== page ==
Higher antibiotics use may raise Parkinson's risk
Excessive use of certain commonly used antibiotics is linked to an increased risk of Parkinson's disease, a progressive nervous system disorder that leads to shaking, stiffness, and difficulty with walking, balance, and coordination, says a study.
This connection may be explained by their disruptive effects on the gut microbial ecosystem, said the study.
The strongest associations were found for broad spectrum antibiotics and those that act against against anaerobic bacteria and fungi.
"The link between antibiotic exposure and Parkinson's disease fits the current view that in a significant proportion of patients pathology of Parkinson's may originate in the gut, possibly related to microbial changes, years before the onset of typical Parkinson motor symptoms such as slowness, muscle stiffness and shaking of extremities," said research team.
"It was known that the bacterial composition of the intestine in Parkinson's patients is abnormal, but the cause is unclear. Our results suggest that some commonly used antibiotics, which are known to strongly influence the gut microbiota, could be a predisposing factor," they said. In the gut, pathological changes typical of Parkinson's disease have been observed up to 20 years before diagnosis. Constipation, irritable bowel syndrome and inflammatory bowel disease have been associated with higher risk of developing Parkinson's disease. Exposure to antibiotics has been shown to cause changes in the gut microbiome and their use is associated with an increased risk of several diseases.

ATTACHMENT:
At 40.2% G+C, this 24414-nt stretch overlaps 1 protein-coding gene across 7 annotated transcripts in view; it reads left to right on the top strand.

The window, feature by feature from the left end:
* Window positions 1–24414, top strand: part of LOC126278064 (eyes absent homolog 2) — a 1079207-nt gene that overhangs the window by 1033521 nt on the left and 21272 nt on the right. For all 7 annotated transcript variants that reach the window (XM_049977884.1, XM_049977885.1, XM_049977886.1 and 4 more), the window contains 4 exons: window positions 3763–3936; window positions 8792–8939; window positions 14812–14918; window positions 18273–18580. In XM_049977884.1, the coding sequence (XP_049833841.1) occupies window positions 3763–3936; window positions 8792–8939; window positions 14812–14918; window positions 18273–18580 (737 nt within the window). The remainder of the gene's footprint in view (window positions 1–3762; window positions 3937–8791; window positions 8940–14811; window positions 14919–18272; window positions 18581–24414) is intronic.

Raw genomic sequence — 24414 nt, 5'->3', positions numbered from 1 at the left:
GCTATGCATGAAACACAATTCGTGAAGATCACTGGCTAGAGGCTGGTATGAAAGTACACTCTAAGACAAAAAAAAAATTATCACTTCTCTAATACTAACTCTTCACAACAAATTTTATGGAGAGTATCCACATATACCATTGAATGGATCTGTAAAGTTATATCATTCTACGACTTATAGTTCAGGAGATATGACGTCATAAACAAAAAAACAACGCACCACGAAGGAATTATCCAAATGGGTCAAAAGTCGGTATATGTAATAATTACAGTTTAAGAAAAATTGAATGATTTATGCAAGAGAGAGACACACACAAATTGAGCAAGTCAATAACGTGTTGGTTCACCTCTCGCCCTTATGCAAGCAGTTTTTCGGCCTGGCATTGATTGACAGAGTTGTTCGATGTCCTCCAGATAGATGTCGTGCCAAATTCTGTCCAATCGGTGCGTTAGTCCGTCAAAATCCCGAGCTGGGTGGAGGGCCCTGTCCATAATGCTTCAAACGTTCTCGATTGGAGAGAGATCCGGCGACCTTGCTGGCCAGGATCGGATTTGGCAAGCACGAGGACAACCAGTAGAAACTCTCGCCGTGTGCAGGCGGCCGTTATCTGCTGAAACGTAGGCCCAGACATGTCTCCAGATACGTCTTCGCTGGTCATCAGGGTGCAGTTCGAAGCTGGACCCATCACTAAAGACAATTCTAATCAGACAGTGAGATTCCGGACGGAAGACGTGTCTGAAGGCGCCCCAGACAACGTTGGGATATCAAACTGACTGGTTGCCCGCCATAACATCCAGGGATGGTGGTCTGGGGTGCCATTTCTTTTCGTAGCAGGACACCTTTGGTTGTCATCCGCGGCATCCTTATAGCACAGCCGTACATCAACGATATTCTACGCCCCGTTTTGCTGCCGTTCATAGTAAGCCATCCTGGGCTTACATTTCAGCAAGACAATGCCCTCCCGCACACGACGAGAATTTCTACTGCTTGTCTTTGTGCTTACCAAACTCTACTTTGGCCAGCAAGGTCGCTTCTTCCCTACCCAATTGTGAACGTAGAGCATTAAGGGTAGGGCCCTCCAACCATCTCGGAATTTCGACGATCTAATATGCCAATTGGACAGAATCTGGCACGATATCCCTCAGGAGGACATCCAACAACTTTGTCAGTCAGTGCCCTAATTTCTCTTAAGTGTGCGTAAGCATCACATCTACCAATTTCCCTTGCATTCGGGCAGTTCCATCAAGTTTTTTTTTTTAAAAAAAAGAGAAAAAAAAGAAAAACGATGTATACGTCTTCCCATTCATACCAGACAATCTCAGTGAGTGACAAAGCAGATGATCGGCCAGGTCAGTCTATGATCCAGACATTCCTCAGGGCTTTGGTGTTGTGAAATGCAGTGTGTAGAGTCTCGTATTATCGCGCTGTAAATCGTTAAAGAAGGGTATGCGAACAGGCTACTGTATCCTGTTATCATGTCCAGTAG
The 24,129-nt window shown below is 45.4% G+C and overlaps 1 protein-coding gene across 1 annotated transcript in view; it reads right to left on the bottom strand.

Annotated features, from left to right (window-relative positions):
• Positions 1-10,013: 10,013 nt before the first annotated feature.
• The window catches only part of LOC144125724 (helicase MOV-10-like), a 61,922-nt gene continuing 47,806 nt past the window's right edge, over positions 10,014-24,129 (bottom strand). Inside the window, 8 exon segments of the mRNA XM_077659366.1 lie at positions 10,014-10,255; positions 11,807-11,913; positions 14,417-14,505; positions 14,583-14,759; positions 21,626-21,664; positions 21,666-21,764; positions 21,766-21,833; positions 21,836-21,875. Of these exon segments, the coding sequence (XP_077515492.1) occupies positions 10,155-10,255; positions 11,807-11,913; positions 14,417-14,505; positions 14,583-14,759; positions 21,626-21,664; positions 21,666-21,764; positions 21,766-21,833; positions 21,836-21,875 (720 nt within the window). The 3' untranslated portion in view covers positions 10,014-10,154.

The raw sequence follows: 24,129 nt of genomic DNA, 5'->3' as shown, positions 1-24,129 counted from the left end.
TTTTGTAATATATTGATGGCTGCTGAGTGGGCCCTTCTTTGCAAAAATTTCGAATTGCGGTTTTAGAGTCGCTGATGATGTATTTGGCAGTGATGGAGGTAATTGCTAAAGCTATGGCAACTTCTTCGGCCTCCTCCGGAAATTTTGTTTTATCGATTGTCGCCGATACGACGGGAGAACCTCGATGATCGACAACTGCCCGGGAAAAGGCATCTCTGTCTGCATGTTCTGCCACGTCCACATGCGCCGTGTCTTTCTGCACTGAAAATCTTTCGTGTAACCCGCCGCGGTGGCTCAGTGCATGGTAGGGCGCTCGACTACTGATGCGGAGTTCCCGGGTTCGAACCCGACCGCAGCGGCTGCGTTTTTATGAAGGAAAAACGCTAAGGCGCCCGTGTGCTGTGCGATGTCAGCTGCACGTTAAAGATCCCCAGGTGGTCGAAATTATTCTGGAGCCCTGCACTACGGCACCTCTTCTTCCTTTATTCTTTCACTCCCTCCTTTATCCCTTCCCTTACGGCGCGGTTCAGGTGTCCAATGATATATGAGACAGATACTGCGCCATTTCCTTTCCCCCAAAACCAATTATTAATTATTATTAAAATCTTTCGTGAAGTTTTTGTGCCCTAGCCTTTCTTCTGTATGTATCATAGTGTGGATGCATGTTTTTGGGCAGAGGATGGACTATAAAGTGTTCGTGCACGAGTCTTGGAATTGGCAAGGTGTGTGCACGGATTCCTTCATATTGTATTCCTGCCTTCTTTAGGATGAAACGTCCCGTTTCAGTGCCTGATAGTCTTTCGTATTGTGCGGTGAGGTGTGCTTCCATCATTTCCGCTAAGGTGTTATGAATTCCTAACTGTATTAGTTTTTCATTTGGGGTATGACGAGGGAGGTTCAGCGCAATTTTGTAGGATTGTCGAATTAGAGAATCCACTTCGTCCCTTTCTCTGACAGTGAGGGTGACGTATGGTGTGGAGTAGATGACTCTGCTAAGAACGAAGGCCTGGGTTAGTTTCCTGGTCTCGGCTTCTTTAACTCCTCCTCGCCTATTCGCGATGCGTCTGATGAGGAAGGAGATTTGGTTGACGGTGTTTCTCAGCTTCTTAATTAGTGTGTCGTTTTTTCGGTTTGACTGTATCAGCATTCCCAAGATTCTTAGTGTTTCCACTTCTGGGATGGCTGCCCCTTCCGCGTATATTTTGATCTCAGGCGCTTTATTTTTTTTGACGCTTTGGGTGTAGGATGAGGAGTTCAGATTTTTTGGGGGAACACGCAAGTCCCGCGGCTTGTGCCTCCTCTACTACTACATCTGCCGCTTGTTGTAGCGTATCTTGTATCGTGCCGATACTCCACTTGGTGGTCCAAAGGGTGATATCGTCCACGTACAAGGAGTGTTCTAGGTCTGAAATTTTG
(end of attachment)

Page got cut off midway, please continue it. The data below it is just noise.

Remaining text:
However, these diseases or increased susceptibility to infection do not explain the now observed relationship between antibiotics and
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